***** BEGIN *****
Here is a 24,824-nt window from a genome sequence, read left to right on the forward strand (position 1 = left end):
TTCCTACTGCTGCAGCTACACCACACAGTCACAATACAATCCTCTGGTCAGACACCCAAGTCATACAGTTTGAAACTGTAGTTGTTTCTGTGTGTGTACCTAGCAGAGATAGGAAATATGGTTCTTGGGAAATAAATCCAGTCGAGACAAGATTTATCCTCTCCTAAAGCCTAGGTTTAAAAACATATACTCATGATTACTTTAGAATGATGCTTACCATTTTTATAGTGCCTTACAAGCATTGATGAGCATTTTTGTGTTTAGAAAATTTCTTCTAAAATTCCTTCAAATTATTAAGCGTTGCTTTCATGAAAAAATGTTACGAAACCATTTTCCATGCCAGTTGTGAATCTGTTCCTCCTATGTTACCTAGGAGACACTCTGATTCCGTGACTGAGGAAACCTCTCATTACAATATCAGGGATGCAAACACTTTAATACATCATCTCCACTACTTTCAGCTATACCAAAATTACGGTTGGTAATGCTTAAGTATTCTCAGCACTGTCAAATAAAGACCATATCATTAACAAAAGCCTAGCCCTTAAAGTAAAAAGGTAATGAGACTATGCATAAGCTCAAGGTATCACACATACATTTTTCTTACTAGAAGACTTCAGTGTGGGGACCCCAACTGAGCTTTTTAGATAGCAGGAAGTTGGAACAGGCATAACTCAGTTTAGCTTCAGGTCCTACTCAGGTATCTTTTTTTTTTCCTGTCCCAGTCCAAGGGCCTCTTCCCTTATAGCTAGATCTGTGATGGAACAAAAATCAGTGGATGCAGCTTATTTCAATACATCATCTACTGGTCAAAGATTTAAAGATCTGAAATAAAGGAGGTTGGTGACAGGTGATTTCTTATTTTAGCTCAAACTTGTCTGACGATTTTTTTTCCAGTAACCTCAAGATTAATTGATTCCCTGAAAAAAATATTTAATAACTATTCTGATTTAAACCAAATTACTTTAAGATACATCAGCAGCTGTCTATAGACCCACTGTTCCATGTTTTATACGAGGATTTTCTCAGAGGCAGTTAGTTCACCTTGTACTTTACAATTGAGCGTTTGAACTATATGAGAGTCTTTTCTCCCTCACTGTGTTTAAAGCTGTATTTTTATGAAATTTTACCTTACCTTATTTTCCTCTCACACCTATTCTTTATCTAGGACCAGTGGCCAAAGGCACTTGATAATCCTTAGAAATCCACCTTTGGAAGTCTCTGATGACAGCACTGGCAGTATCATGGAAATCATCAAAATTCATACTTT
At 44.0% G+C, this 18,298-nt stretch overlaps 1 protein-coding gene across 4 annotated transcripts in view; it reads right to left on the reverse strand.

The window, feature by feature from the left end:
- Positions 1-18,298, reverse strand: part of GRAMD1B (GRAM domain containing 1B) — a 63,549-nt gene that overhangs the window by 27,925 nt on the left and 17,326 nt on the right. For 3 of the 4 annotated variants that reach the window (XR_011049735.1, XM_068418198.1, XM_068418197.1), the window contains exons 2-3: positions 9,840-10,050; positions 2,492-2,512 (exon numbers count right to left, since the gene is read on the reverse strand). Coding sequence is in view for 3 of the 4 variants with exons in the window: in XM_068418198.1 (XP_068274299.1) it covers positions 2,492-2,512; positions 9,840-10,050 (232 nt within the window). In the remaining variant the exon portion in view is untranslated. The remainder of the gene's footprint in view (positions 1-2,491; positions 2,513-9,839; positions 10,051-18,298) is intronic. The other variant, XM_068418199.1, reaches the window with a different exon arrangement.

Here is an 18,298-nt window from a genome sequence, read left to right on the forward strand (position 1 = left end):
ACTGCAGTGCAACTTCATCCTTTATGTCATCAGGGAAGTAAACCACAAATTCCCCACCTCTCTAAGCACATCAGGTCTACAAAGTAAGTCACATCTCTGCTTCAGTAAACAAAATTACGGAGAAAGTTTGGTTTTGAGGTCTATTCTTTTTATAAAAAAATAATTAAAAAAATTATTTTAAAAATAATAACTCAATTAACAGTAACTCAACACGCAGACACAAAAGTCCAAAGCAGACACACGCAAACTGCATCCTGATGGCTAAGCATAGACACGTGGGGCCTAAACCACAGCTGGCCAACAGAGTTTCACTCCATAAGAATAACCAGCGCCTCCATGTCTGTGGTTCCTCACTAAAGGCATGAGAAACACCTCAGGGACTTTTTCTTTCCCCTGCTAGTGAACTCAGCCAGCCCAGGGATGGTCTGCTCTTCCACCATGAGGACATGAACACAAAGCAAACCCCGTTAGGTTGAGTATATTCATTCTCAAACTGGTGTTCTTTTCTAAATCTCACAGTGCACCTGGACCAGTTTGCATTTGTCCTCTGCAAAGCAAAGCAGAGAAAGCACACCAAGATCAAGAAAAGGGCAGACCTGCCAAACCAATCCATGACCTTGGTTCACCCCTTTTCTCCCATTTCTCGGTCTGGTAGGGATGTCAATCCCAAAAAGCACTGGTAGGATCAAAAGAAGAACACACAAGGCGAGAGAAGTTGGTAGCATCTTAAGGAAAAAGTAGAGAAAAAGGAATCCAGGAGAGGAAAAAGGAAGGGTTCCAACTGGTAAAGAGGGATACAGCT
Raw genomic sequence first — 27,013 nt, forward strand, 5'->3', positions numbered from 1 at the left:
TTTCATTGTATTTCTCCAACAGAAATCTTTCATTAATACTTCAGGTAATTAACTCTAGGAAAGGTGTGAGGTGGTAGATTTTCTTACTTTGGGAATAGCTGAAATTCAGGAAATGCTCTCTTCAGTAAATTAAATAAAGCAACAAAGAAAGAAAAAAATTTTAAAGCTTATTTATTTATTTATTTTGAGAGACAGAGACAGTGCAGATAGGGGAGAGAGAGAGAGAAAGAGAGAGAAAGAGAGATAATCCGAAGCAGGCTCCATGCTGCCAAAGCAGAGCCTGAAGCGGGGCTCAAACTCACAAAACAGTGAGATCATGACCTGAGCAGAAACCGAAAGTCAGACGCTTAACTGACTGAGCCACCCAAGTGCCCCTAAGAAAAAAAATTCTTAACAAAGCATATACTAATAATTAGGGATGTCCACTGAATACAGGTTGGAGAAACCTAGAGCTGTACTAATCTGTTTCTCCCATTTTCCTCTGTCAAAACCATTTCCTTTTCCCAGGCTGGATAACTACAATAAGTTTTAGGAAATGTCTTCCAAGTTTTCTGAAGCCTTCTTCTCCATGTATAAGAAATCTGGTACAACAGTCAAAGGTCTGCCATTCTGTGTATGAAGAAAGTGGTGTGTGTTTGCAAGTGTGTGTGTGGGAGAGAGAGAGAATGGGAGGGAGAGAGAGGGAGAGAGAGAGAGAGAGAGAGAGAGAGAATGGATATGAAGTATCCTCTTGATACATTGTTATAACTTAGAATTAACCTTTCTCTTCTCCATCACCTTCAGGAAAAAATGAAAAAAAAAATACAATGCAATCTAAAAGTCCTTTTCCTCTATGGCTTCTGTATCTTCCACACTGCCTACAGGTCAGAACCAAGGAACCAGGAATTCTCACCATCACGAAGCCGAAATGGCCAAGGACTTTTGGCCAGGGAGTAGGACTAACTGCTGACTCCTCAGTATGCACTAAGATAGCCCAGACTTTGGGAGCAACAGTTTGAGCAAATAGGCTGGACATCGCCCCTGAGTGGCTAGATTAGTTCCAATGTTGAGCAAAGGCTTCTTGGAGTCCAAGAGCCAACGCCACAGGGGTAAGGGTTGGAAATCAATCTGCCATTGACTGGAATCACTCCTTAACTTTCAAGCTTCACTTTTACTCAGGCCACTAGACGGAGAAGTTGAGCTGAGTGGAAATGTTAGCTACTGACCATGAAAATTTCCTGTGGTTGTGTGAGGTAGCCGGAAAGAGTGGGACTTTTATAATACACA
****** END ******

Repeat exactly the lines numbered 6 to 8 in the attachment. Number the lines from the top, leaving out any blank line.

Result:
Here is an 18,298-nt window from a genome sequence, read left to right on the forward strand (position 1 = left end):
ACTGCAGTGCAACTTCATCCTTTATGTCATCAGGGAAGTAAACCACAAATTCCCCACCTCTCTAAGCACATCAGGTCTACAAAGTAAGTCACATCTCTGCTTCAGTAAACAAAATTACGGAGAAAGTTTGGTTTTGAGGTCTATTCTTTTTATAAAAAAATAATTAAAAAAATTATTTTAAAAATAATAACTCAATTAACAGTAACTCAACACGCAGACACAAAAGTCCAAAGCAGACACACGCAAACTGCATCCTGATGGCTAAGCATAGACACGTGGGGCCTAAACCACAGCTGGCCAACAGAGTTTCACTCCATAAGAATAACCAGCGCCTCCATGTCTGTGGTTCCTCACTAAAGGCATGAGAAACACCTCAGGGACTTTTTCTTTCCCCTGCTAGTGAACTCAGCCAGCCCAGGGATGGTCTGCTCTTCCACCATGAGGACATGAACACAAAGCAAACCCCGTTAGGTTGAGTATATTCATTCTCAAACTGGTGTTCTTTTCTAAATCTCACAGTGCACCTGGACCAGTTTGCATTTGTCCTCTGCAAAGCAAAGCAGAGAAAGCACACCAAGATCAAGAAAAGGGCAGACCTGCCAAACCAATCCATGACCTTGGTTCACCCCTTTTCTCCCATTTCTCGGTCTGGTAGGGATGTCAATCCCAAAAAGCACTGGTAGGATCAAAAGAAGAACACACAAGGCGAGAGAAGTTGGTAGCATCTTAAGGAAAAAGTAGAGAAAAAGGAATCCAGGAGAGGAAAAAGGAAGGGTTCCAACTGGTAAAGAGGGATACAGCT
Raw genomic sequence first — 27,013 nt, forward strand, 5'->3', positions numbered from 1 at the left: